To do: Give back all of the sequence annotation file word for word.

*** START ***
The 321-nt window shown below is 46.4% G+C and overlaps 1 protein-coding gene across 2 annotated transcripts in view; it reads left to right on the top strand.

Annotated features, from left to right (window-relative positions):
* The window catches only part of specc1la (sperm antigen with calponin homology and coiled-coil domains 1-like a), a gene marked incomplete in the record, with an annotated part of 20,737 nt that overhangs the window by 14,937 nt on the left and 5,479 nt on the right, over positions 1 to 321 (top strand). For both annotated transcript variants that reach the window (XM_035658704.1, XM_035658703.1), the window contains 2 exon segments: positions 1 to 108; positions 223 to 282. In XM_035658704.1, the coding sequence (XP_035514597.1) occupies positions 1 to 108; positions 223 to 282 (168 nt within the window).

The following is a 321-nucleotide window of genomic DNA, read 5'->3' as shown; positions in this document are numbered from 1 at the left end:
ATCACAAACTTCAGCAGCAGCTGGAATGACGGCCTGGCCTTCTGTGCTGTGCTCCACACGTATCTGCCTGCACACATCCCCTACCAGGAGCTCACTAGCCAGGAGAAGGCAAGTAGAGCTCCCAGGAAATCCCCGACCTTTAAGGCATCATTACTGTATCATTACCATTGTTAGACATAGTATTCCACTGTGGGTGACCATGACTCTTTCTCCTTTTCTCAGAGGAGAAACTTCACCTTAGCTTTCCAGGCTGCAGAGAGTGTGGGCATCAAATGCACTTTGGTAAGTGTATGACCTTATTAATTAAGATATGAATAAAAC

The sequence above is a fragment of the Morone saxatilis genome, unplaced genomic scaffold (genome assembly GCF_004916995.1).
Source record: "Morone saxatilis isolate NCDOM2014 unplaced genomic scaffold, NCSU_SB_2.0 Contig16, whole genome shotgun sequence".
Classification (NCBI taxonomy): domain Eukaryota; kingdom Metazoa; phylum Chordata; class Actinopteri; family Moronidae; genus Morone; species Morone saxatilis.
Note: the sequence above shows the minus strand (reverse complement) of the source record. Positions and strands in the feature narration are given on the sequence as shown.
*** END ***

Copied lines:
The 321-nt window shown below is 46.4% G+C and overlaps 1 protein-coding gene across 2 annotated transcripts in view; it reads left to right on the top strand.

Annotated features, from left to right (window-relative positions):
* The window catches only part of specc1la (sperm antigen with calponin homology and coiled-coil domains 1-like a), a gene marked incomplete in the record, with an annotated part of 20,737 nt that overhangs the window by 14,937 nt on the left and 5,479 nt on the right, over positions 1 to 321 (top strand). For both annotated transcript variants that reach the window (XM_035658704.1, XM_035658703.1), the window contains 2 exon segments: positions 1 to 108; positions 223 to 282. In XM_035658704.1, the coding sequence (XP_035514597.1) occupies positions 1 to 108; positions 223 to 282 (168 nt within the window).

The following is a 321-nucleotide window of genomic DNA, read 5'->3' as shown; positions in this document are numbered from 1 at the left end:
ATCACAAACTTCAGCAGCAGCTGGAATGACGGCCTGGCCTTCTGTGCTGTGCTCCACACGTATCTGCCTGCACACATCCCCTACCAGGAGCTCACTAGCCAGGAGAAGGCAAGTAGAGCTCCCAGGAAATCCCCGACCTTTAAGGCATCATTACTGTATCATTACCATTGTTAGACATAGTATTCCACTGTGGGTGACCATGACTCTTTCTCCTTTTCTCAGAGGAGAAACTTCACCTTAGCTTTCCAGGCTGCAGAGAGTGTGGGCATCAAATGCACTTTGGTAAGTGTATGACCTTATTAATTAAGATATGAATAAAAC

The sequence above is a fragment of the Morone saxatilis genome, unplaced genomic scaffold (genome assembly GCF_004916995.1).
Source record: "Morone saxatilis isolate NCDOM2014 unplaced genomic scaffold, NCSU_SB_2.0 Contig16, whole genome shotgun sequence".
Classification (NCBI taxonomy): domain Eukaryota; kingdom Metazoa; phylum Chordata; class Actinopteri; family Moronidae; genus Morone; species Morone saxatilis.
Note: the sequence above shows the minus strand (reverse complement) of the source record. Positions and strands in the feature narration are given on the sequence as shown.